Algorithms based on deep network models are being used for many pattern recognition and decision-making tasks in robotics and AI. Training these models requires a large labeled dataset and considerable computational resources, which are not readily available in many domains. Also, it is difficult to understand the internal representations and reasoning mechanisms of these models. The architecture described in this paper attempts to address these limitations by drawing inspiration from research in cognitive systems. It uses non-monotonic logical reasoning with incomplete commonsense domain knowledge, and inductive learning of previously unknown constraints on the domain's states, to guide the construction of deep network models based on a small number of relevant training examples. As a motivating example, we consider a robot reasoning about the stability and partial occlusion of configurations of objects in simulated images. Experimental results indicate that in comparison with an architecture based just on deep networks, our architecture improves reliability, and reduces the sample complexity and time complexity of training deep networks.• Attempts to perform the estimation tasks based on nonmonotonic logical reasoning with incomplete commonsense domain knowledge and the extracted geometric relationships between scene objects. • Uses the labeled examples, i.e., images with occlusion labels for objects and stability labels for object struc-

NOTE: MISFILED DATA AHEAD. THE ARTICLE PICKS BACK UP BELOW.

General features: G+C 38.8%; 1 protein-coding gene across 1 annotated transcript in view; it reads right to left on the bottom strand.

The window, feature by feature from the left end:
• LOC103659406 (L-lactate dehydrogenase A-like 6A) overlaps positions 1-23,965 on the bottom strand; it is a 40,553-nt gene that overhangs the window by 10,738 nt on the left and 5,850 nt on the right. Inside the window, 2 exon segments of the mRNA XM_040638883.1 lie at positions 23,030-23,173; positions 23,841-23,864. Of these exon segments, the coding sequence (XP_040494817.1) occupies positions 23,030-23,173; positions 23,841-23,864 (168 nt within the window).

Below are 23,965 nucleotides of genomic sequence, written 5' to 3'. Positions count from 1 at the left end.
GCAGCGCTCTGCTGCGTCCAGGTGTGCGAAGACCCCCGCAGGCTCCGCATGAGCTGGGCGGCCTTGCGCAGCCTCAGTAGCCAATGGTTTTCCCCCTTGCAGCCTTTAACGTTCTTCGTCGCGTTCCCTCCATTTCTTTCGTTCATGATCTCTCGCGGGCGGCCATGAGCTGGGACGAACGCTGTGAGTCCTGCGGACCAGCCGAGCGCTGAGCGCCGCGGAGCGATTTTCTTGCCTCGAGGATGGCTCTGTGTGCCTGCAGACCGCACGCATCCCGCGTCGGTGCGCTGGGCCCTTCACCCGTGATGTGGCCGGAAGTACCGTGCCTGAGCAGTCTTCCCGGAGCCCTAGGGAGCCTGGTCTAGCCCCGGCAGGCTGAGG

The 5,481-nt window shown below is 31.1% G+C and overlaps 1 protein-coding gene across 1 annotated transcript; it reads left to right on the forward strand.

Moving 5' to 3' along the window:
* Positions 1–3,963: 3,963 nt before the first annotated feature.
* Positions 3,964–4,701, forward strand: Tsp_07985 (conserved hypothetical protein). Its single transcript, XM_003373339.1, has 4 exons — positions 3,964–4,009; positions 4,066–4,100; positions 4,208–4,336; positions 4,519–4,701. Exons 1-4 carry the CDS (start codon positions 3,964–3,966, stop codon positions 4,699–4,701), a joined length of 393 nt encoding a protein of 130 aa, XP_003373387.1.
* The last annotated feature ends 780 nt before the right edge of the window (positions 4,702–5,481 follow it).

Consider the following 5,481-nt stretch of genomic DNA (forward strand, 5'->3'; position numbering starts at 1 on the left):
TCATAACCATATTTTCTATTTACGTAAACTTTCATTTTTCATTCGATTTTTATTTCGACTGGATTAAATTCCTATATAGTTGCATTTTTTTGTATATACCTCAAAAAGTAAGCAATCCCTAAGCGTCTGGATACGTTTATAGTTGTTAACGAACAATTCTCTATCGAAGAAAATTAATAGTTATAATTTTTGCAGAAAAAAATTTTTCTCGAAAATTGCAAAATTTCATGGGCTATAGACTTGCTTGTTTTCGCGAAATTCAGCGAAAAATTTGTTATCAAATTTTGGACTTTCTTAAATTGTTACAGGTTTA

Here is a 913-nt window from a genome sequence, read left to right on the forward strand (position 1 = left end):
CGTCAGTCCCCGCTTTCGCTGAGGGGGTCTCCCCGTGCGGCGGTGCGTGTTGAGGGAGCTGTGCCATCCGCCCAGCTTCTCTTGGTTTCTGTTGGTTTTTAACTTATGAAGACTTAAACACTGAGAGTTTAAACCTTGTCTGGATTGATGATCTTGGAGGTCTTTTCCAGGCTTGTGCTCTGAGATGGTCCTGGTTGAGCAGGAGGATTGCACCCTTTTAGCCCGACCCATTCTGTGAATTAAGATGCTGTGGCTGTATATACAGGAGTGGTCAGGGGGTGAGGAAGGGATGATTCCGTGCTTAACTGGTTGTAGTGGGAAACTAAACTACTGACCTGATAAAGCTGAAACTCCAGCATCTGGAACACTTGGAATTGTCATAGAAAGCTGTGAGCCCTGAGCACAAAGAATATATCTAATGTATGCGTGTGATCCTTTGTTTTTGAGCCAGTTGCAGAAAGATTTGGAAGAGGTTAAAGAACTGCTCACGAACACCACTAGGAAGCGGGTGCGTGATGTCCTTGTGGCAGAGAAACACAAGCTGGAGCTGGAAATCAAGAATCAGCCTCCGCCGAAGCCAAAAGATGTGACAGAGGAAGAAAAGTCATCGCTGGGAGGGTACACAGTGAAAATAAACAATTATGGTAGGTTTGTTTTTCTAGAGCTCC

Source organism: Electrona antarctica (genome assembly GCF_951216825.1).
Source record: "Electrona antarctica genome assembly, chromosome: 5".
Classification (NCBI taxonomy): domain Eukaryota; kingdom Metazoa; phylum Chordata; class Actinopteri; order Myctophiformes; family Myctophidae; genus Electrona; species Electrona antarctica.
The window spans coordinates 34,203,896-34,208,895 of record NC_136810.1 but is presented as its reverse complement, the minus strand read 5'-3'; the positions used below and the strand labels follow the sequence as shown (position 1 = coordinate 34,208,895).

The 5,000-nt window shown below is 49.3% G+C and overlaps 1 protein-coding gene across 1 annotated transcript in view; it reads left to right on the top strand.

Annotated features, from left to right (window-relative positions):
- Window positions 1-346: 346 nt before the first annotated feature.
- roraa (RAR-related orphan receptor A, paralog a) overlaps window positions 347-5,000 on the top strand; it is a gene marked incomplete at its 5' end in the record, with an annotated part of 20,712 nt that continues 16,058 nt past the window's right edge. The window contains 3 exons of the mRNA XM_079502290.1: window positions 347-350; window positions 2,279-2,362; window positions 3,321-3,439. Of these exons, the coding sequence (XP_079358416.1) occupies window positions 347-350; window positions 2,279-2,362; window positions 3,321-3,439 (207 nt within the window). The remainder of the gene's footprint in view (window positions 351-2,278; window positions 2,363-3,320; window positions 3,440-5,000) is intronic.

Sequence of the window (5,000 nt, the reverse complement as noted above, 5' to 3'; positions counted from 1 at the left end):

Abstract-Mobile robot localization, the ability of a robot to determine its global position and orientation, continues to be a major research focus in robotics. In most past cases, such localization has been studied on wheeled robots with rangefinding sensors such as sonar or lasers. In this paper, we consider the more challenging scenario of a legged robot localizing with a limited field-of-view camera as its primary sensory input. We begin with a baseline implementation adapted from the literature that provides a reasonable level of competence, but that exhibits some weaknesses in real-world tests. We propose a series of practical enhancements designed to improve the robot's sensory and actuator models that enable our robots to achieve a 50% improvement in localization accuracy over the baseline implementation. We go on to demonstrate how the accuracy improvement is even more dramatic when the robot is subjected to large unmodeled movements. These enhancements are each individually straightforward, but together they provide a roadmap for avoiding potential pitfalls when implementing Monte Carlo Localization on vision-based and/or legged robots.
This paper describes an architecture that combines the complementary strengths of declarative programming and probabilistic graphical models to enable robots to represent, reason with, and learn from, qualitative and quantitative descriptions of uncertainty and knowledge. An action language is used for the low-level (LL) and high-level (HL) system descriptions in the architecture, and the definition of recorded histories in the HL is expanded to allow prioritized defaults. For any given goal, tentative plans created in the HL using default knowledge and commonsense reasoning are implemented in the LL using probabilistic algorithms, with the corresponding observations used to update the HL history. Tight coupling between the two levels enables automatic selection of relevant variables and generation of suitable action policies in the LL for each HL action, and supports reasoning with violation of defaults, noisy observations and unreliable actions in large and complex domains. The architecture is evaluated in simulation and on physical robots transporting objects in indoor domains; the benefit on robots is a reduction in task execution time of 39% compared with a purely probabilistic, but still hierarchical, approach.